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Mike Modano Working Hard to Return from Appendectomy

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Mike Modano is 39 years old. He had an appendectomy a month before the end of the regular season; A regular season that was, to be honest, pretty far gone at the time and even more so now as he pushes hard through his rehab.

So the media as a whole is (finally) asking a lot of questions about Mo. Why is he pushing hard to get back? A (semi) major surgery that late in the year on a guy who turns 40 this summer? Why would he rush? And the logical conclusion anyone can draw from the evidence presented is "because he's not coming back next year. This is the end." He doesn't want to end his career with an appendectomy and a 5-3 loss to the Colorado Avalanche, right? The less popular answer is that he's a competitor and he loves the game, which he is and he does.

I tend to believe him when he says he hasn't made a decision about next year. A whole slew of "will they or won't they?" famous athletes have wavered and waffled and gone back and forth, desensitizing the sports-consuming consumer to the point of apathy and/or extreme skepticism, but I don't recall THAT many hockey players among those ranks. (Probably because ESPN doesn't care beat us over the head with it, but I digress...). I think those who know Mike, or feign knowing Mike, would agree that if he retires, that's apt to be it.

If I were him, looking at the condition of the S.S. Tom Hicks, I'd say that boat is sinking and will continue to do so for at least one more year before it gets sold.

Which isn't to say I wouldn't like him back...

As far as I'm concerned, the dude has some usefulness left in him, and even a carrot or two dangling in front of him that might keep him going. Outlasting Keith Tkachuk would be one. Another would be 15 more NHL points. 15 NHL points separate Mike on the all time list from being right next to his buddy Brett Hull.

21. Brett Hull 1,391 points
22. John Bucyk 1,369 points
23. Mike Modano 1,355 points


I don't know if Modano is aware, or even cares about such a thing, but I've had my eye on it this year. It would be fitting for him to come to rest at #22 right behind Hully. The two of them together on the all-time list, at least for a while, would warm my Stars heart.

Other than thought, unless it's for shear joy of playing the game, it's hard to enumerate many reasons for returning. His declination of a trade at the deadline at least tells us that going somewhere else to win another ring is probably not on his mind. Mike's a Dallas guy, through and through.

Along with Marty Turco, this news is bringing every Dallas media type by the Stars storefront to browse as they pass by for their yearly visit, and it's only going to get worse as the end nears.

Here's a smattering:

Kevin Sherrington over at the Morning News decided to field some hockey questions (?):

Is this Mike Modano's last year?
Haven't asked him, but I'd guess it is. The club is struggling, the prospects for next year don't look much better, and he's already made it clear that he didn't want to be traded to a contender. He and Marty Turco will both be gone. Now that's a regime change, isn't it?


Jean-Jacques Taylor descended upon the press box at the AAC on Sunday to prepare for his bi-annual hockey opinion...

It's time for Marty Turco to go.

He knows it, as do the Stars. We all do.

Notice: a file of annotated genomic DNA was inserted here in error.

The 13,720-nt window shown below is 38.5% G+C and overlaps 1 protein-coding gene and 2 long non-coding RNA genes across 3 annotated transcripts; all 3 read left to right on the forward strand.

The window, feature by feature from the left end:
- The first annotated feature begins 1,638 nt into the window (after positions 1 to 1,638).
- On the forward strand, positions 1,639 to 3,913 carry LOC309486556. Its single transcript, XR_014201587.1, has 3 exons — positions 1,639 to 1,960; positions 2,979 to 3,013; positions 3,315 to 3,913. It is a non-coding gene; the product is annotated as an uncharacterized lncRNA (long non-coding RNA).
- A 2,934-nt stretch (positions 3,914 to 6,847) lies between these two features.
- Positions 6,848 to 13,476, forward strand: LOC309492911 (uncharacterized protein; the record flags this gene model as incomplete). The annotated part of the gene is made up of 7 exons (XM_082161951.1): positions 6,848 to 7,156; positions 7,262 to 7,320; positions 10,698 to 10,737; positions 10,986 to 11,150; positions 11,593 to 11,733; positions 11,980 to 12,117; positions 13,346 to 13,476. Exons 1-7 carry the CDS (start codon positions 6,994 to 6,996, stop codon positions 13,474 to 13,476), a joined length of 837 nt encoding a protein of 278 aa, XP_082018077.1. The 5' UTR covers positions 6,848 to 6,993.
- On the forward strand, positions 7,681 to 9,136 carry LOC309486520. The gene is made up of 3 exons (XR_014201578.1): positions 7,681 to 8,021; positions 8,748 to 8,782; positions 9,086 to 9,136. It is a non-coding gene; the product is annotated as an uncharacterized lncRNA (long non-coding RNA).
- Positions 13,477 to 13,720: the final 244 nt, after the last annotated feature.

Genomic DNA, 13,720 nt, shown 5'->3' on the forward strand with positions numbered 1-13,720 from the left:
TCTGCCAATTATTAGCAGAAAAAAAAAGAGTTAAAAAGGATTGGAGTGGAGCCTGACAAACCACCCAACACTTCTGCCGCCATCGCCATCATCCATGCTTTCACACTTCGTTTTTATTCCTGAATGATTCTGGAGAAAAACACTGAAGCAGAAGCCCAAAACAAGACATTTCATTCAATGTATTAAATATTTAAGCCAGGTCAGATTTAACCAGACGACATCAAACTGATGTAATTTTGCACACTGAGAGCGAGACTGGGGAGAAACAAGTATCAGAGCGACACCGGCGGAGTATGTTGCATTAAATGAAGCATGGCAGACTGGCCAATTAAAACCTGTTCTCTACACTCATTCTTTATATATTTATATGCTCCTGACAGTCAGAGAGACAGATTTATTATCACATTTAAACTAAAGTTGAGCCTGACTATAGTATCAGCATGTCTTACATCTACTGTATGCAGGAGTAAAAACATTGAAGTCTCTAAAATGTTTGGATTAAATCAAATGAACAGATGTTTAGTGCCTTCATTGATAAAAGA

This is not about whether it's time for Turco to retire. It's not. He's good enough to help a playoff team make a lengthy playoff run.

It's just time for him to leave Dallas.

With the benefit of hindsight, it's clear the Stars should have traded or released Turco once they decided not to extend his contract, especially with a new general manager and coach sending the franchise in a completely different direction.

With the benefit of following hockey every day of our lives, the rest of us know that it wasn't the easy.


And then mercifully to the rescue comes our regularly scheduled program, the greatness of Mike Heika talking some real hockey...

"I thought about it, definitely," Modano said. "It's been on my mind all year, but it's not time to make a decision yet."

Modano said that he would talk with Stars general manager Joe Nieuwendyk after the season and then come to a decision.

"But, yeah, you definitely think about it," Modano said. "I mean, I don't want to end my career sitting out with appendicitis. That wouldn't feel right, so maybe that has something do with it. I want to come back and play well, because it might be the end."

Modano probably would be working this hard to get back even if he had another year on his contract. It's what he's done throughout his career. He said playing for former coach and GM Bob Gainey as a young player toughened him.

"I remember to start with, the least little thing would put me down," Modano said. "But then Gainey would be all over me and asking stuff like, 'Are you hurt or are you injured?' You had to pretty much first figure out what he was saying to you and then realize that there

Modano skated in Frisco on Monday and worked out off-ice as well. He will not join the team in Nashville tonight but could possibly be join them at a later date on the road trip.


I've been waiting for the deluge of Modano farewell speculation since we hit 2010. Then I thought it would surely come during the Olympic break, but it didn't then either. That the traditionally non-hockey media descends upon these stories now is predictable and probably necessary, but feels a tad belated. He's the greatest, most accomplished sports figure in the city, hands down. If not the fact that he didn't want it, he should have been given the farewell tour treatment for longer than what might be the last 4 or 5 games of his career.